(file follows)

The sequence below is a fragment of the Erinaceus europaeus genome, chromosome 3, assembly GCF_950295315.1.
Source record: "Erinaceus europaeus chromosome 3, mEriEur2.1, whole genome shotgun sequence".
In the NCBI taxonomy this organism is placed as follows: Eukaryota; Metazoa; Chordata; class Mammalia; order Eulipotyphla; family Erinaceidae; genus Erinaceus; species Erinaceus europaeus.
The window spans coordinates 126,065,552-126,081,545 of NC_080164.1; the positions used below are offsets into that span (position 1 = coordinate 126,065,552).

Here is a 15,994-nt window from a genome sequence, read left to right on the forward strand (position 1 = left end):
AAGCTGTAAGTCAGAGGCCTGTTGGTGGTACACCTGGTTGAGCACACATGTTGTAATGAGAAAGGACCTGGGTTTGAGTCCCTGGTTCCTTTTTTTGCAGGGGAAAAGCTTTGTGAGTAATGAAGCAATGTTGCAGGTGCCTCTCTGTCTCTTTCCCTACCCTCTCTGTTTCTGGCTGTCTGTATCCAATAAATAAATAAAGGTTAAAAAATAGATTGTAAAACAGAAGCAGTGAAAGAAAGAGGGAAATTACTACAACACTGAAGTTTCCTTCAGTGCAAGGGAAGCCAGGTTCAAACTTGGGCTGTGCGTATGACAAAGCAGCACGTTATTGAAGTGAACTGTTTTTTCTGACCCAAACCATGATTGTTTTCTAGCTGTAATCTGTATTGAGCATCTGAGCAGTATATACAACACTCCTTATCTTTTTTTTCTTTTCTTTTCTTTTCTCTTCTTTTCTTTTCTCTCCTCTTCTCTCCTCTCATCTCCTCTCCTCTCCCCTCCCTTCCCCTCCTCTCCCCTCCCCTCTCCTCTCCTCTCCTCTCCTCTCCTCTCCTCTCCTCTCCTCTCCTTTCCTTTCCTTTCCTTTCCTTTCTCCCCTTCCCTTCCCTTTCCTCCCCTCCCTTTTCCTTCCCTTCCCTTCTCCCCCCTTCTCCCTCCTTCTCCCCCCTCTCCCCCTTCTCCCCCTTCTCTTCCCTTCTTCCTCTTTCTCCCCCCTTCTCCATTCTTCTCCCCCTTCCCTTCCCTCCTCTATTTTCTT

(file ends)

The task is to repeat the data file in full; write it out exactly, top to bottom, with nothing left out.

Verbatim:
The sequence below is a fragment of the Erinaceus europaeus genome, chromosome 3, assembly GCF_950295315.1.
Source record: "Erinaceus europaeus chromosome 3, mEriEur2.1, whole genome shotgun sequence".
In the NCBI taxonomy this organism is placed as follows: Eukaryota; Metazoa; Chordata; class Mammalia; order Eulipotyphla; family Erinaceidae; genus Erinaceus; species Erinaceus europaeus.
The window spans coordinates 126,065,552-126,081,545 of NC_080164.1; the positions used below are offsets into that span (position 1 = coordinate 126,065,552).

Here is a 15,994-nt window from a genome sequence, read left to right on the forward strand (position 1 = left end):
AAGCTGTAAGTCAGAGGCCTGTTGGTGGTACACCTGGTTGAGCACACATGTTGTAATGAGAAAGGACCTGGGTTTGAGTCCCTGGTTCCTTTTTTTGCAGGGGAAAAGCTTTGTGAGTAATGAAGCAATGTTGCAGGTGCCTCTCTGTCTCTTTCCCTACCCTCTCTGTTTCTGGCTGTCTGTATCCAATAAATAAATAAAGGTTAAAAAATAGATTGTAAAACAGAAGCAGTGAAAGAAAGAGGGAAATTACTACAACACTGAAGTTTCCTTCAGTGCAAGGGAAGCCAGGTTCAAACTTGGGCTGTGCGTATGACAAAGCAGCACGTTATTGAAGTGAACTGTTTTTTCTGACCCAAACCATGATTGTTTTCTAGCTGTAATCTGTATTGAGCATCTGAGCAGTATATACAACACTCCTTATCTTTTTTTTCTTTTCTTTTCTTTTCTCTTCTTTTCTTTTCTCTCCTCTTCTCTCCTCTCATCTCCTCTCCTCTCCCCTCCCTTCCCCTCCTCTCCCCTCCCCTCTCCTCTCCTCTCCTCTCCTCTCCTCTCCTCTCCTCTCCTCTCCTTTCCTTTCCTTTCCTTTCCTTTCTCCCCTTCCCTTCCCTTTCCTCCCCTCCCTTTTCCTTCCCTTCCCTTCTCCCCCCTTCTCCCTCCTTCTCCCCCCTCTCCCCCTTCTCCCCCTTCTCTTCCCTTCTTCCTCTTTCTCCCCCCTTCTCCATTCTTCTCCCCCTTCCCTTCCCTCCTCTATTTTCTT